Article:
This option is also ideal for professional couriers, like those who drive for Uber and Lyft, who require Location Services to do their job.
When it comes to GPS on a degoogled phone, there are a lot of options at your disposal.
Some options, like standalone GPS, are even more convenient than using Google Maps. Others sacrifice some convenience in exchange for increased privacy.
If you are the type of person who only uses GPS every now and then, all of the above options are great to consider. Heavy GPS users might require a bit more forethought.
Either way, life after Google doesn’t mean a life without GPS!
Let’s talk about the possibility of a user-friendly Linux Phone… by talking about the present of the Linux Desktop.
I’ve been using Linux as a daily driver for almost 10 years. My first experience was not a great one.
The Linux Desktop
Sometime in 2006, I eagerly burned a copy of Ubuntu Dapper Drake and installed it on my desktop. I didn’t know the first thing about the open-source software movement, but the idea of a free (as in beer) OS was understandably appealing to a high school kid.
My experiment ended shortly after I failed to connect to the Internet as driver support was scant in those days. D’oh! Back to the familiarity of Microsoft spyware I went.
Six years later and armed with basic command-line skills, I gave Ubuntu another shot, and I’ve run some form of Linux on all my machines ever since (Canonical has lost my trust, but that’s a story for another day).
When my dad’s aging MacBook stopped receiving software updates, I didn’t hesitate to install Linux to keep him secure and free from Big Tech snoops. My dad isn’t technical. He uses a web browser, LibreOffice, and prints the occasional document.
Yet it took the Linux desktop roughly 24 years, from 1991 to 2015, until it was usable by someone like my father for the most basic tasks.
And despite the significant advantages Linux has to offer software developers and the privacy-conscious, there’s plenty of tasks it’s still ill-equipped for! Advanced video editing, 3D modeling, and gaming, to name just a few.
What does this have to do with the future of a user-friendly Linux smartphone? Everything!
The Linux Phone
Let’s consider that the first pure implementation of Linux on a phone was in 2011 with the inception of Ubuntu Touch. Today, Ubuntu Touch has all the same problems that Ubuntu Desktop had when I tried it back in 2006.
It has poor hardware support
There are virtually no apps available
It’s difficult to install
Ubuntu Touch is simply not suited for daily use yet.
While I eagerly await a world where I can rid myself of Android permanently, we’re just not there. Until then, a degoogled phone is probably the best compromise of privacy and usability we can hope for.
A user on the awesome No Agenda Social app raised some interesting points regarding our latest article. Rather than keep them to ourselves, we figured we’d share our response as a blog post in case anyone else raises these questions in the future.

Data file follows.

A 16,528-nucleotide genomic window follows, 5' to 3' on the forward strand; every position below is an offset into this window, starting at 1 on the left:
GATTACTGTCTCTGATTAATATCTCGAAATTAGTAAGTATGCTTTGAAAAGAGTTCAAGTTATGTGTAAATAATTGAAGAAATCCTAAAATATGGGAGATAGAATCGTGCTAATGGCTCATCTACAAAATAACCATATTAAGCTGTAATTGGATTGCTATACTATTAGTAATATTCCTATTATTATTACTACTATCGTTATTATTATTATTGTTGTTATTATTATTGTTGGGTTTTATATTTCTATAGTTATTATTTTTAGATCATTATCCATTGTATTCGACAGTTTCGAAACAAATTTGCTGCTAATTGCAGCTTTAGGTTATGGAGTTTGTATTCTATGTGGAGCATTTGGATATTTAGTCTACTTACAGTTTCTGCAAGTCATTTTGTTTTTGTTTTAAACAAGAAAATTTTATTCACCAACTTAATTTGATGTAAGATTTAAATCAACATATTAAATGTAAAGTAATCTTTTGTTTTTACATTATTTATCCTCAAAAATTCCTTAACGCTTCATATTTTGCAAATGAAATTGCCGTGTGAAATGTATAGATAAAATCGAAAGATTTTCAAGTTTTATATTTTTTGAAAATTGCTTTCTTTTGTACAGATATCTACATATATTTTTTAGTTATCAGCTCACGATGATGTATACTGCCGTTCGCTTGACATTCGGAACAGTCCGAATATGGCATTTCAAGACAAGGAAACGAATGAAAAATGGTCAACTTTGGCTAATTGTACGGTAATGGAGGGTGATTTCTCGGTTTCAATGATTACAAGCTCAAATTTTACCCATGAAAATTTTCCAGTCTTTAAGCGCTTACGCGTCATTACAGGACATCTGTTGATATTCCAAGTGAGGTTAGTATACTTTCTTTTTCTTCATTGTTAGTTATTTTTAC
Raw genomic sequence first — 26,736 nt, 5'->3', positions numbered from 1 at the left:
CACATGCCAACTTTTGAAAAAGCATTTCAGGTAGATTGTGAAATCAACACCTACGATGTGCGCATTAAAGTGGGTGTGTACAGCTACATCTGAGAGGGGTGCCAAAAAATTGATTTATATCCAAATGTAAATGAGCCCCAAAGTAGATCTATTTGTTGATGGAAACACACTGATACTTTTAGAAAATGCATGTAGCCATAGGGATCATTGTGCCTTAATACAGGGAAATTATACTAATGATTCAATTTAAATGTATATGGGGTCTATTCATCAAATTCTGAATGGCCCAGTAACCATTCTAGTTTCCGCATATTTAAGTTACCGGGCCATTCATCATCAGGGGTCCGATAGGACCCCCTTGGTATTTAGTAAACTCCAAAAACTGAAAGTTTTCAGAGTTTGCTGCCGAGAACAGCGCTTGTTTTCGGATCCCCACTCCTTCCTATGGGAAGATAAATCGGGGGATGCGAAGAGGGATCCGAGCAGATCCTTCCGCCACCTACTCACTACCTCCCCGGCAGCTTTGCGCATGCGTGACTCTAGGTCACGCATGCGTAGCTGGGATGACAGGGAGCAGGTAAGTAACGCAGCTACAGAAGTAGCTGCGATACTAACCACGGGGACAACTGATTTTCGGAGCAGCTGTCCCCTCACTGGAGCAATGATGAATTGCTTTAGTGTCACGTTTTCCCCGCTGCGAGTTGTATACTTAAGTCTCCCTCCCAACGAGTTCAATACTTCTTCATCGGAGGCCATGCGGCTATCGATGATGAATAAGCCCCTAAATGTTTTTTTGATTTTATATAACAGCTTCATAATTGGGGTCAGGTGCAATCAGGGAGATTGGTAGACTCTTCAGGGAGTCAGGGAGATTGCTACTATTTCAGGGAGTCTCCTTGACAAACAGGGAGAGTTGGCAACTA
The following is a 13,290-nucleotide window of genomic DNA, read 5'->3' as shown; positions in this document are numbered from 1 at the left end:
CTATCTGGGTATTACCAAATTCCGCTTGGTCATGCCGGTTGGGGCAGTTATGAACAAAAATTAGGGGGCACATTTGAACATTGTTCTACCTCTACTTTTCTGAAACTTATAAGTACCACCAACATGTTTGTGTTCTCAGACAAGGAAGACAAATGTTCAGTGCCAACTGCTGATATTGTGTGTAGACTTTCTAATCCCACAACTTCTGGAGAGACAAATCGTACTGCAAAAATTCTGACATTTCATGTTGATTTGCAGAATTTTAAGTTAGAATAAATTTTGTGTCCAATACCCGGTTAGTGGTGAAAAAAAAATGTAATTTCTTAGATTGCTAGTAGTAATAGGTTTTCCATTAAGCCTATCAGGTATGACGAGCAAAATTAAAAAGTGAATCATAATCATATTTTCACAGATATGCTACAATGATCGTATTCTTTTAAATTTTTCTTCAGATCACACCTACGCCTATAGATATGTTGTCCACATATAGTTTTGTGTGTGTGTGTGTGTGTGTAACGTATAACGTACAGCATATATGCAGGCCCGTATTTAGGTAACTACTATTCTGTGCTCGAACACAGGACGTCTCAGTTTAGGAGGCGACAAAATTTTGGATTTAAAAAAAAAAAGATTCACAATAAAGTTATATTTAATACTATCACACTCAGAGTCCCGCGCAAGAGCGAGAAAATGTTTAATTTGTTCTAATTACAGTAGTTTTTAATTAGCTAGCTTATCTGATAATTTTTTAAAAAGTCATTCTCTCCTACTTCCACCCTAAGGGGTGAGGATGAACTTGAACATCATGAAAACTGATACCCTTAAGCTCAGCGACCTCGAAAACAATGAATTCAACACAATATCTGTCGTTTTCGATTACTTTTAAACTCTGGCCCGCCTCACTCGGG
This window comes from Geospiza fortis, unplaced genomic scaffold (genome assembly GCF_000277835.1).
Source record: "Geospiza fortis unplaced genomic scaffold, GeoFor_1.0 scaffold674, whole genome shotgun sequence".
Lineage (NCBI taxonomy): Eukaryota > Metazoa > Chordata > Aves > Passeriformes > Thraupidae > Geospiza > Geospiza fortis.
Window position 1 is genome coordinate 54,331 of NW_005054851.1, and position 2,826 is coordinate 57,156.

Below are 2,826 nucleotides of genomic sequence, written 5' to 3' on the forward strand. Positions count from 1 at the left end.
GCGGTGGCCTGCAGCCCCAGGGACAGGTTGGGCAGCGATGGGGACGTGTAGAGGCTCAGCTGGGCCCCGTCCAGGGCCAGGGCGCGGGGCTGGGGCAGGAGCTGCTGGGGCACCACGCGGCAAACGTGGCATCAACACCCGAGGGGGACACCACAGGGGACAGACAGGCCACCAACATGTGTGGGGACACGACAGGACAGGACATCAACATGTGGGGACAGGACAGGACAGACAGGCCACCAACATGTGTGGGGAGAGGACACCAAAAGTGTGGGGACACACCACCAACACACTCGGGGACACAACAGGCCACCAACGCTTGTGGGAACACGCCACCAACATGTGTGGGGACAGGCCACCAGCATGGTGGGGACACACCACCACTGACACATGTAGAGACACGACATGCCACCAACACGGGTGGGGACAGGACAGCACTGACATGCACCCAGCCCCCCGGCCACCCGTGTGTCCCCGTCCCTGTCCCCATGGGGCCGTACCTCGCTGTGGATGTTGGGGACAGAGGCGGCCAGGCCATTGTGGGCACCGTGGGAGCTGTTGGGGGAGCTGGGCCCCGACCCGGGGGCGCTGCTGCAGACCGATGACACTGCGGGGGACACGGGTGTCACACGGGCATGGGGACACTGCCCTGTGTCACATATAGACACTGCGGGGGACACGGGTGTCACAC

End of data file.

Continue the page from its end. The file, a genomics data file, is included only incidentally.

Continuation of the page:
Thanks for the valuable feedback – our intent here is not to confuse, but to illuminate, and you’ve brought up some good points that require more specificity. We have no dog in this proverbial fight as both Lineage and Graphene are great OSes, we just think the former is a bit more n00b friendly.
That being said, Pixels sold from US carriers are notorious for poor bootloader unlock compatibility. Some carriers require a SIM unlock first (T-Mobile, AT&T) and others, like Verizon, have locked bootloaders in perpetuity. A brief search of the XDA-Developers forum will demonstrate how much difficulty there is in trying to unlock a bootloader on handsets with an incompatible SKU.
Pixels outside of the CDMA-dominated US market are largely unlockable, and many European countries have laws specifically disallowing bootloader and SIM locks. So if you’re in Europe, this device compatibility issue probably doesn’t apply to you 🙂
The only way to absolutely guarantee bootloader unlockability on a US Pixel out of the box is by purchasing a Pixel from Google directly or sourcing an aftermarket phone that was purchased from the Google Shop. Google’s nomenclature refers to these as “Google Edition” and “Developer Edition” in their package inserts depending on the generation. It’s great if you can source non-OEM Pixels with unlockable bootloaders, but you’re at the whims of the carrier here. We hear Best Buy sells OEM Pixels in the US, so that’s another option.
For the record, the LineageOS team also refuses to add signature spoofing by default. That’s why we focus on the MicroG fork of Lineage in particular here at PrivacyToGo as we feel providing disinformation to Google is not just a cool feature, but a moral obligation 😉
The trade-off here is clear: Security or privacy, which do you value more? If you’re using Aurora via Graphene right now and value your privacy, we’d highly recommend you uninstall it and use an alternative like APKPure instead. You’ll sacrifice push notifications and easy updates, but if your intent is to avoid Big Tech snitches, Aurora Store without metadata disinformation is still giving Google a decent amount of usage data about you.